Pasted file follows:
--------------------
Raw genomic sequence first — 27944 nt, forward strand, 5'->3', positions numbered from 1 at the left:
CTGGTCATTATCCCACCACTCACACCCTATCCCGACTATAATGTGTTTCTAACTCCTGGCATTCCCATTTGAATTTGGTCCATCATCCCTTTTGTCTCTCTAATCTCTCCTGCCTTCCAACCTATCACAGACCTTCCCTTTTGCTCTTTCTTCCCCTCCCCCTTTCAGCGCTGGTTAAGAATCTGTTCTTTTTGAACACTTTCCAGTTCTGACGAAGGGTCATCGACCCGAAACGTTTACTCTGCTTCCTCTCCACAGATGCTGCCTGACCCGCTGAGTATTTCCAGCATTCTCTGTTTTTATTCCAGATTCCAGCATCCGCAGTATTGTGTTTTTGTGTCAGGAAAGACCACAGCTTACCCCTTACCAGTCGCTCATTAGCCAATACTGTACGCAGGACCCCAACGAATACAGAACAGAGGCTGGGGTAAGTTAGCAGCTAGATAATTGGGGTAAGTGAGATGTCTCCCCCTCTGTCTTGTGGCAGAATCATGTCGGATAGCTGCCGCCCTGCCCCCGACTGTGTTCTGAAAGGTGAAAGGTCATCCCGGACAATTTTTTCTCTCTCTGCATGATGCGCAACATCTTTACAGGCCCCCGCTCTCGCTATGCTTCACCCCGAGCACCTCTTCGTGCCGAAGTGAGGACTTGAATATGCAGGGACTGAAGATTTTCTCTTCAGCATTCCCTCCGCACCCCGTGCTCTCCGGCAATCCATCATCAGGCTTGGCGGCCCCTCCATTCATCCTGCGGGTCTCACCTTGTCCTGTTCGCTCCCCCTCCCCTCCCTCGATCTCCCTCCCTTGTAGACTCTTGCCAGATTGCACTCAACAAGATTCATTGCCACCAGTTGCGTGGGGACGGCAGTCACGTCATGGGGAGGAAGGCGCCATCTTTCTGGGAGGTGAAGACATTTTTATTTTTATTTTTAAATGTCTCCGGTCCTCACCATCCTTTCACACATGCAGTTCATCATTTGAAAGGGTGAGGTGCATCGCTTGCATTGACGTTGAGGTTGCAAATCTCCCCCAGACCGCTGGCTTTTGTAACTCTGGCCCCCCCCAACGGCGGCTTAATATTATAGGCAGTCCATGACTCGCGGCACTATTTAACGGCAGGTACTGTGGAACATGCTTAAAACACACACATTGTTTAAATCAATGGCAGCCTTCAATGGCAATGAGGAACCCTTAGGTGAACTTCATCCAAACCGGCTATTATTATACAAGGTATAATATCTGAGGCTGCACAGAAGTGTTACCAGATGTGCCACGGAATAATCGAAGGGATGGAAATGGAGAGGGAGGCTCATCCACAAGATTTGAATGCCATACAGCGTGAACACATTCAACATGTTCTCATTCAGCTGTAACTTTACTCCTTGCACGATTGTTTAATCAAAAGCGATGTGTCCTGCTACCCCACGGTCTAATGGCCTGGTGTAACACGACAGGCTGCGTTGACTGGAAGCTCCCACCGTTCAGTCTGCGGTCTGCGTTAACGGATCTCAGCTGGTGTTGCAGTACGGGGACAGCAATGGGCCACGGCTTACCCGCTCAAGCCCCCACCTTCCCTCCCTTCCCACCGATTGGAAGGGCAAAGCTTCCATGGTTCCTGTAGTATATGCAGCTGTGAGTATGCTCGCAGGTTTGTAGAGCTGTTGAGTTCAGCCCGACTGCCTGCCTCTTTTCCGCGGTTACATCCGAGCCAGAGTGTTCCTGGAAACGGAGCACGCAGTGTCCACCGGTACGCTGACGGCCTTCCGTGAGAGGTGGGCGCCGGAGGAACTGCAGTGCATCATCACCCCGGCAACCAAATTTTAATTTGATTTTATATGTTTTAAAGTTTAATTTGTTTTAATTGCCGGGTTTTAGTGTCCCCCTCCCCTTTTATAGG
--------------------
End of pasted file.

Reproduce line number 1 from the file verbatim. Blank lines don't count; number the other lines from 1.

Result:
Raw genomic sequence first — 27944 nt, forward strand, 5'->3', positions numbered from 1 at the left: